Friday, September 14, 2007

That time of year again..... Puyallup!

Usually we do the opening day of the Puyallup Fair with Derrick's auntie Margeret but this year she was gone, so I carried on the tradition this time with Derrick. He took part of the day off to spend with us. A quick rest under a tree, it was hot out!
This year Dora was there! Last year it was Jimmy Neutron and Josie wouldn't go near him. This year Josie was such a big girl she sat next to Dora!

The start of the rodeo is on the first day, they had a wonderful area set up to learn all about rodeo life, I loved this pic, just look at Josie's rope!

This truly is a remarkable shot, last year Josie wouldn't even go into the horse barn and she is standing by a large bull. John and Josie both walked up and pet the bull too.

John petting a sheep.

Tuesday, September 11, 2007


I couldn't help but to write a tribute today to those that lost their lives in the attacks of September 11.

After witnessing the horrors of the attacks, I vowed not to take any days for granted. My security of "living in the US" was taken on that fateful day. But rather to live in fear, I say let's actually LIVE each day. Let's live for someone besides ourselves. Let's reach out and make a difference in other people's lives. Derrick has a wonderful saying of "Righteous Anger" Am I angry about what happened? Heck yes, who wouldn't be? Lives were lost. It is ok to be angry, it is what we call righteous anger.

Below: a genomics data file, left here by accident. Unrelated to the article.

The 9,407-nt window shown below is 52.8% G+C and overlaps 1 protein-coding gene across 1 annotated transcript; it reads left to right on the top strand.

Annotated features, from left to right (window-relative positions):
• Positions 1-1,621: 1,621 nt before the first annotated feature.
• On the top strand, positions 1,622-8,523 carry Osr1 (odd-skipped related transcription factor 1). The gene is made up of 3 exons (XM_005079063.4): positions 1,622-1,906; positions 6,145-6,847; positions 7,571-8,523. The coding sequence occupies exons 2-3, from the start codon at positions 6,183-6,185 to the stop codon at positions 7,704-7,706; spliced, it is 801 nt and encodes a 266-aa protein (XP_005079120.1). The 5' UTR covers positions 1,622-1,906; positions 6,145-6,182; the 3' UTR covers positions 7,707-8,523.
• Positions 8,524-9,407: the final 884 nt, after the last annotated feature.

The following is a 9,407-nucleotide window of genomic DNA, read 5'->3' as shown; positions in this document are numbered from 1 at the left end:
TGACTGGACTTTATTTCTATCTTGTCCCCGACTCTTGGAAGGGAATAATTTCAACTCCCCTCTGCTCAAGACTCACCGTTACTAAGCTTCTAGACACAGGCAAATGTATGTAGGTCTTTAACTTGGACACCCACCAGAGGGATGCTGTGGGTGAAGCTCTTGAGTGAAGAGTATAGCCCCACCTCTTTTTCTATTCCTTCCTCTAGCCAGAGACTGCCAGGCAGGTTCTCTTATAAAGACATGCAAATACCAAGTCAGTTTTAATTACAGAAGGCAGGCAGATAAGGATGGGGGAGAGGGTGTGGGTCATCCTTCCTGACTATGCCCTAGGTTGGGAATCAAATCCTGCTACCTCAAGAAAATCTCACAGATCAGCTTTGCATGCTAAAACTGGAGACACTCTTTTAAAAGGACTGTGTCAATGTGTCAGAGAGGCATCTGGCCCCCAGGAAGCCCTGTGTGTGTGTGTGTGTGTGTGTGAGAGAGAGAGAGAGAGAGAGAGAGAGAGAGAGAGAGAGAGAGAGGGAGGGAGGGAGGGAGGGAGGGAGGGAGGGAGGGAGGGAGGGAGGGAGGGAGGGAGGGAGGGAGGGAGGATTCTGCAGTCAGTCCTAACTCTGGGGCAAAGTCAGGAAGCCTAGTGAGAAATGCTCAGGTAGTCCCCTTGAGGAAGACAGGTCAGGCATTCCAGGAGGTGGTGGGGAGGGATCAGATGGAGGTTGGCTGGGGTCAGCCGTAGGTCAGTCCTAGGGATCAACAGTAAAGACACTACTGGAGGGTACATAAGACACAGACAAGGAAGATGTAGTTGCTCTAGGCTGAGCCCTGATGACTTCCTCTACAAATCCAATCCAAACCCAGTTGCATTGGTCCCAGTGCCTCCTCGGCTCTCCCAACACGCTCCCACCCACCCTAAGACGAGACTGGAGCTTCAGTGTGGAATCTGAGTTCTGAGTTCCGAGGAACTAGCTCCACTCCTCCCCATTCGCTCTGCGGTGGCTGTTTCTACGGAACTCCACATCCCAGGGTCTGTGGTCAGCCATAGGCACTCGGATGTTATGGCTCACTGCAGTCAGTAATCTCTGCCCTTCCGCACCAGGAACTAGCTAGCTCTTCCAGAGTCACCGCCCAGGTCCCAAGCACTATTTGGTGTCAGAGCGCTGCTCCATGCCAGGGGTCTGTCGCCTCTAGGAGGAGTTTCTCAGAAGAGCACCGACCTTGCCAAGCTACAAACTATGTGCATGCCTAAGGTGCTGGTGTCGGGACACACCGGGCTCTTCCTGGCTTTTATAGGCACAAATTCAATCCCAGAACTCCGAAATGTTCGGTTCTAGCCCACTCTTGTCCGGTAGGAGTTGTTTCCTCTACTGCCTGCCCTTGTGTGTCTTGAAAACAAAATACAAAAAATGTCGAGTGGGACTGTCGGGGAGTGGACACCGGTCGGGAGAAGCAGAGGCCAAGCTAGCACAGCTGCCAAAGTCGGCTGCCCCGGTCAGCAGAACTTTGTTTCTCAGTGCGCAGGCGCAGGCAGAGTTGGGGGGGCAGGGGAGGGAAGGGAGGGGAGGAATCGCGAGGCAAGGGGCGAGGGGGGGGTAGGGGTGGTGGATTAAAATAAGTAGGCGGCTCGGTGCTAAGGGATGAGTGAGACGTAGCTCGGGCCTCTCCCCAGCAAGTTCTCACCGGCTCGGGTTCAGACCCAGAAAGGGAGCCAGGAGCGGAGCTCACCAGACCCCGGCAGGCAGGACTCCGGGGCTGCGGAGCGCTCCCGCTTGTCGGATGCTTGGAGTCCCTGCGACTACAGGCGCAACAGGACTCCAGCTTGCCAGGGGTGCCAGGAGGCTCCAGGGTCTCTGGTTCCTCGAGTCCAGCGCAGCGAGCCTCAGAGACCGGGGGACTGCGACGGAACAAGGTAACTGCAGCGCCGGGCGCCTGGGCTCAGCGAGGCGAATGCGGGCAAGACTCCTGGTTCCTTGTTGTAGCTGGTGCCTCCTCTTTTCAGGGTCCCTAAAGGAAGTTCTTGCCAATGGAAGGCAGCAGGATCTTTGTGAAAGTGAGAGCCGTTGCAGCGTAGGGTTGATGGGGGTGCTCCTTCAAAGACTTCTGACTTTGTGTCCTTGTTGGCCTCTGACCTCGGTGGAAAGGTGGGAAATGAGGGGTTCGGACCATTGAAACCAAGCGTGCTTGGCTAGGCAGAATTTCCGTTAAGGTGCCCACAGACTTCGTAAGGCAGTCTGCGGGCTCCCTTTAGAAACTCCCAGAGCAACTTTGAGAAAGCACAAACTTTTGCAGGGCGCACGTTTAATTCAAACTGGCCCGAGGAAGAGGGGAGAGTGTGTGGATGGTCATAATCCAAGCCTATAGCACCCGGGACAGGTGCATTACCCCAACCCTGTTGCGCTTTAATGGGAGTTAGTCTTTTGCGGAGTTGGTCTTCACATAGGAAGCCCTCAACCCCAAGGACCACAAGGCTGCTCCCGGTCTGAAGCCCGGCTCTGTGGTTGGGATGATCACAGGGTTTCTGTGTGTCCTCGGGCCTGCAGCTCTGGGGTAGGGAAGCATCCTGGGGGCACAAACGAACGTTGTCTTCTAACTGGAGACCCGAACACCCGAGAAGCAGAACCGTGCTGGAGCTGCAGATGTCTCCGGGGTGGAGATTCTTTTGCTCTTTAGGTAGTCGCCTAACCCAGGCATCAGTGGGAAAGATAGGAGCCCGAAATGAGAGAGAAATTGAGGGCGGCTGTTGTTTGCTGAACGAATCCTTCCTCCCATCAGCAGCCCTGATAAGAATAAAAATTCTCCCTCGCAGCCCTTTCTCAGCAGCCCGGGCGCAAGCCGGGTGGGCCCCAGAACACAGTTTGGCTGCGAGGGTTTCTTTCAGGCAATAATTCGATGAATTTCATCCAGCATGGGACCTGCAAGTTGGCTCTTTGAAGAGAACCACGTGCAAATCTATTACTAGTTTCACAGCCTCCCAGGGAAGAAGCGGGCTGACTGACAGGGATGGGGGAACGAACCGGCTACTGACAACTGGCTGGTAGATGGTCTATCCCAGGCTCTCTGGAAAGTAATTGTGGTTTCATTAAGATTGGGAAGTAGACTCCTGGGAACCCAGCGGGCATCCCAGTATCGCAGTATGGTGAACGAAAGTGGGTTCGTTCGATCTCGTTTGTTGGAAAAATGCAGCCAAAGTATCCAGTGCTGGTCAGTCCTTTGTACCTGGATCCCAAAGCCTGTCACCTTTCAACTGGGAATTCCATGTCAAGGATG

Righteous – Meeting the standards of what is right and just.
Anger – A feeling of great displeasure or hostility.

Kind of describes the attacks to a tee for me. But what do you do with the Righteous Anger? Everyone has to ask themselves what they will do with the righteous anger they feel or felt regarding the attacks, I for one, do not want to live in fear so I live each day, loving and caring for my family and friends. I strive to do things to make each day truly count. Other people have gone on to start some amazing foundations for those lost on 9/11/01

One such amazing story is of a firefighter who was on his way home after his shift ended the morning 9/11.

When Stephen heard on his scanner that the World Trade Center had been hit, he turned his vehicle around and headed towards the site. When his truck was prohibited from entering the Brooklyn Battery Tunnel, typical of him, he raced on foot towards the site with his gear strapped to his back.
He was last seen alive on West and Liberty Streets where he, more than likely, went looking for his Squad, all of whom perished.

He raced approx 3.1 miles from the tunnel to the towers complete with gear on his back! Wow! I can run the 3.1 but I don't know if I want to do it loaded with gear! His family has set up a memorial run to retrace his footsteps (footsteps of a hero) on that fateful day. I would like to go and run the run, it is Sep 30th this year(my cousin is getting married that weekend!) , maybe next year! Truly his family is making a difference by setting up this run and raising $500,000 for a burn foundation. Amazing ! they have turned righteous anger into something very positive!

What will you do with your Righteous Anger?

Monday, September 10, 2007

Crystal Mountain